Landscaping with Native Plants of the Intermountain Region
By: Ann DeBolt, Roger Rosentreter, and Valerie Geertson (eds.)
This guide was conceived and compiled by southwest Idaho gardeners with experience growing native plants. For the purposes of this guide, we have defined a “native plant” as one that evolved in a particular area, and is therefore naturally adapted to its climate and soil. Many of the recommended plants are native to the Boise area, but all of the plants presented here are native to the Intermountain Region, the Southwest, or the Great Plains. The plants featured were selected for their relative ease of growth (assuming they are grown according to recommended cultural conditions), availability, and ornamental value. Because native plants should never be removed from the wild, a list of reputable sources is provided from which most can be obtained.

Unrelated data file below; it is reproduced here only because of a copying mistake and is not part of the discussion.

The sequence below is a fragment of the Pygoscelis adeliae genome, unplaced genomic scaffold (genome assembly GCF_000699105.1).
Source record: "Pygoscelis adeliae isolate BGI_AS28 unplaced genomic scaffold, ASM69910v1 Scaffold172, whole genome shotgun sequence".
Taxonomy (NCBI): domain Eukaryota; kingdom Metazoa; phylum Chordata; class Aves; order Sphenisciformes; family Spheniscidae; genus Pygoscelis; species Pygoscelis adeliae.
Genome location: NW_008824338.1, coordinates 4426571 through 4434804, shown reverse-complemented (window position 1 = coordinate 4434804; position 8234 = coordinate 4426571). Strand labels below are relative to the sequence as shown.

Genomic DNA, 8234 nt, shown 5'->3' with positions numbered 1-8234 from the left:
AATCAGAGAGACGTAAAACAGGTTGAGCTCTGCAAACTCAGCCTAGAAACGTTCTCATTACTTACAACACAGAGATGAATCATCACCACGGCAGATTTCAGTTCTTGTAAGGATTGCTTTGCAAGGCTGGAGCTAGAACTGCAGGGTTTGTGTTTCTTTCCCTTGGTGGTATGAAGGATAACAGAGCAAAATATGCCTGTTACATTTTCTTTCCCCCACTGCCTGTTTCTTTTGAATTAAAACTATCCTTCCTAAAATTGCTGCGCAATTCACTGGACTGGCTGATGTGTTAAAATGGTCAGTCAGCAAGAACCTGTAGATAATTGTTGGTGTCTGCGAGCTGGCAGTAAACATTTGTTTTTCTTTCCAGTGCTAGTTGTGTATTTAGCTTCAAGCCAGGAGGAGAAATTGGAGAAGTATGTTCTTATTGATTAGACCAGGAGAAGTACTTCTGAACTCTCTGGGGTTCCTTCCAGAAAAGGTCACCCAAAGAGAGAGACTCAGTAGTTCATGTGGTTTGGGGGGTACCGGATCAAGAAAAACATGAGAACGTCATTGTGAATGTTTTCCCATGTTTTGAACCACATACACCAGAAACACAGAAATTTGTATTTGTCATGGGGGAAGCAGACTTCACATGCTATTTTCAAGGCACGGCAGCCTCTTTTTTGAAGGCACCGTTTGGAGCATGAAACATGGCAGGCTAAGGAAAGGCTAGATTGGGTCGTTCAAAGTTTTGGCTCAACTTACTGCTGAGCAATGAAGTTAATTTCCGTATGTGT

The format of this guide is subdivided into wildflowers, grasses, shrubs, and trees. Above the scientific and common name, symbols are used for quick reference to provide the following information: sun exposure, water requirements, pollinators it will attract (hummingbirds, butterflies, etc.), whether deciduous or evergreen, and its lowest USDA cold hardiness zone. Additional information is presented in roughly the following order in the text: height and width, color and time of bloom, unusual characteristics or cultural preferences (such as preferred soil conditions), value to wildlife when applicable, and any significant cultural, medicinal, or homeopathic uses, past or present.
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